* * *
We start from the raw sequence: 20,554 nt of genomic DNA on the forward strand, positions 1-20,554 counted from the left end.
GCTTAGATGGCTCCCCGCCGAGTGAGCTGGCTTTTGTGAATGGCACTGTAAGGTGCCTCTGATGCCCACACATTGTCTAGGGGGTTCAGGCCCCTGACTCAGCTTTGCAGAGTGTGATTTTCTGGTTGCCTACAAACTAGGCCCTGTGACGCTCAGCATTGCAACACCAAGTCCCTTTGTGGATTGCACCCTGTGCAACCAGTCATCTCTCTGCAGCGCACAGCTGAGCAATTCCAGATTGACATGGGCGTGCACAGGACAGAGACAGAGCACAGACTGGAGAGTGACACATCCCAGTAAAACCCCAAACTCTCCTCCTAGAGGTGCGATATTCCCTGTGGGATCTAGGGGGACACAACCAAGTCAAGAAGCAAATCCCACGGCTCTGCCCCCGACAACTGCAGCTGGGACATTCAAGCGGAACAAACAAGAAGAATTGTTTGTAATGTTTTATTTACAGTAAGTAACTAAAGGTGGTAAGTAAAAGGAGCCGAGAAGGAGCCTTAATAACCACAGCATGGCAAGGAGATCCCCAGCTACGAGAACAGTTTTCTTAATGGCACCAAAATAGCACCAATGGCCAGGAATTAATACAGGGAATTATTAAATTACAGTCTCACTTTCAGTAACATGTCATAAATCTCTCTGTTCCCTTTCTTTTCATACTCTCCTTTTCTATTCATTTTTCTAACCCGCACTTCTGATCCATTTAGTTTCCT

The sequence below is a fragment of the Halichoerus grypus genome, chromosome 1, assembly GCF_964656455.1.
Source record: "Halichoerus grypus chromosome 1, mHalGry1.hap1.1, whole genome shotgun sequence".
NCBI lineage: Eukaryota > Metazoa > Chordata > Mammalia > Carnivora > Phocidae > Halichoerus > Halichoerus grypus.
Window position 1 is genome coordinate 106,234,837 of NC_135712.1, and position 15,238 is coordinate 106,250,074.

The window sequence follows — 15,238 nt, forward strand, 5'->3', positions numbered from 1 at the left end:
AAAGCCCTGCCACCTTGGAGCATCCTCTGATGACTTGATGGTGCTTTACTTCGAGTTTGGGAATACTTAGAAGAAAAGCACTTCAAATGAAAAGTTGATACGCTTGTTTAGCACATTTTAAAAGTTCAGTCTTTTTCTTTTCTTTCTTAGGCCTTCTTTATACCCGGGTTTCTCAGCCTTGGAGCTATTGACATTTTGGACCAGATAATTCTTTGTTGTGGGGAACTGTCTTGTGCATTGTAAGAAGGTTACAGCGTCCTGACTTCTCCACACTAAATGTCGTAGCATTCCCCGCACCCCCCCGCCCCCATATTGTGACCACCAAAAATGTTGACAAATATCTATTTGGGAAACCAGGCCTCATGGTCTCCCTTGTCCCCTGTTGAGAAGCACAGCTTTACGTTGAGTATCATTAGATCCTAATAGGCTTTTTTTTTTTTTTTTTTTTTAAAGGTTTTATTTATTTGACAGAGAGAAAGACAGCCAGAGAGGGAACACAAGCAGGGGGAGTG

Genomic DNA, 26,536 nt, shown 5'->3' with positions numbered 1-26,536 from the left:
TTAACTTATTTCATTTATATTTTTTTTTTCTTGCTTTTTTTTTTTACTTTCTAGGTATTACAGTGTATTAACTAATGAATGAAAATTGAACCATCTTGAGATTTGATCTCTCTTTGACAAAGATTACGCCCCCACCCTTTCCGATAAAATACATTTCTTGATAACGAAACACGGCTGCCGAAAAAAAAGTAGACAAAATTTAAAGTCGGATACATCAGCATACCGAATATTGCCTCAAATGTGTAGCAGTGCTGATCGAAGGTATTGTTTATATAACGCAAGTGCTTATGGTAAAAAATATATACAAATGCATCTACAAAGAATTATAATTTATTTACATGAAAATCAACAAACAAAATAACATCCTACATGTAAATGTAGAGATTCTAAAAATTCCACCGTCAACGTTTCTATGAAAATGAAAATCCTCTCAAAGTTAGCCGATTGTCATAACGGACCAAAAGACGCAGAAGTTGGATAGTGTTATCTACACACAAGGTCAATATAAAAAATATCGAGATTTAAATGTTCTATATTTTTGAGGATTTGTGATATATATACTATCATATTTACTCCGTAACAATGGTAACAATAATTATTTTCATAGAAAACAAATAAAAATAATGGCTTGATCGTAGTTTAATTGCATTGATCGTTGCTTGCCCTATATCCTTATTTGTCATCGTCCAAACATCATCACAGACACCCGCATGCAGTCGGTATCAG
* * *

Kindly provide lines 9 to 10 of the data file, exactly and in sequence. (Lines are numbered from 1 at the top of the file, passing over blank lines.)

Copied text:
Genomic DNA, 26,536 nt, shown 5'->3' with positions numbered 1-26,536 from the left:
TTAACTTATTTCATTTATATTTTTTTTTTCTTGCTTTTTTTTTTTACTTTCTAGGTATTACAGTGTATTAACTAATGAATGAAAATTGAACCATCTTGAGATTTGATCTCTCTTTGACAAAGATTACGCCCCCACCCTTTCCGATAAAATACATTTCTTGATAACGAAACACGGCTGCCGAAAAAAAAGTAGACAAAATTTAAAGTCGGATACATCAGCATACCGAATATTGCCTCAAATGTGTAGCAGTGCTGATCGAAGGTATTGTTTATATAACGCAAGTGCTTATGGTAAAAAATATATACAAATGCATCTACAAAGAATTATAATTTATTTACATGAAAATCAACAAACAAAATAACATCCTACATGTAAATGTAGAGATTCTAAAAATTCCACCGTCAACGTTTCTATGAAAATGAAAATCCTCTCAAAGTTAGCCGATTGTCATAACGGACCAAAAGACGCAGAAGTTGGATAGTGTTATCTACACACAAGGTCAATATAAAAAATATCGAGATTTAAATGTTCTATATTTTTGAGGATTTGTGATATATATACTATCATATTTACTCCGTAACAATGGTAACAATAATTATTTTCATAGAAAACAAATAAAAATAATGGCTTGATCGTAGTTTAATTGCATTGATCGTTGCTTGCCCTATATCCTTATTTGTCATCGTCCAAACATCATCACAGACACCCGCATGCAGTCGGTATCAG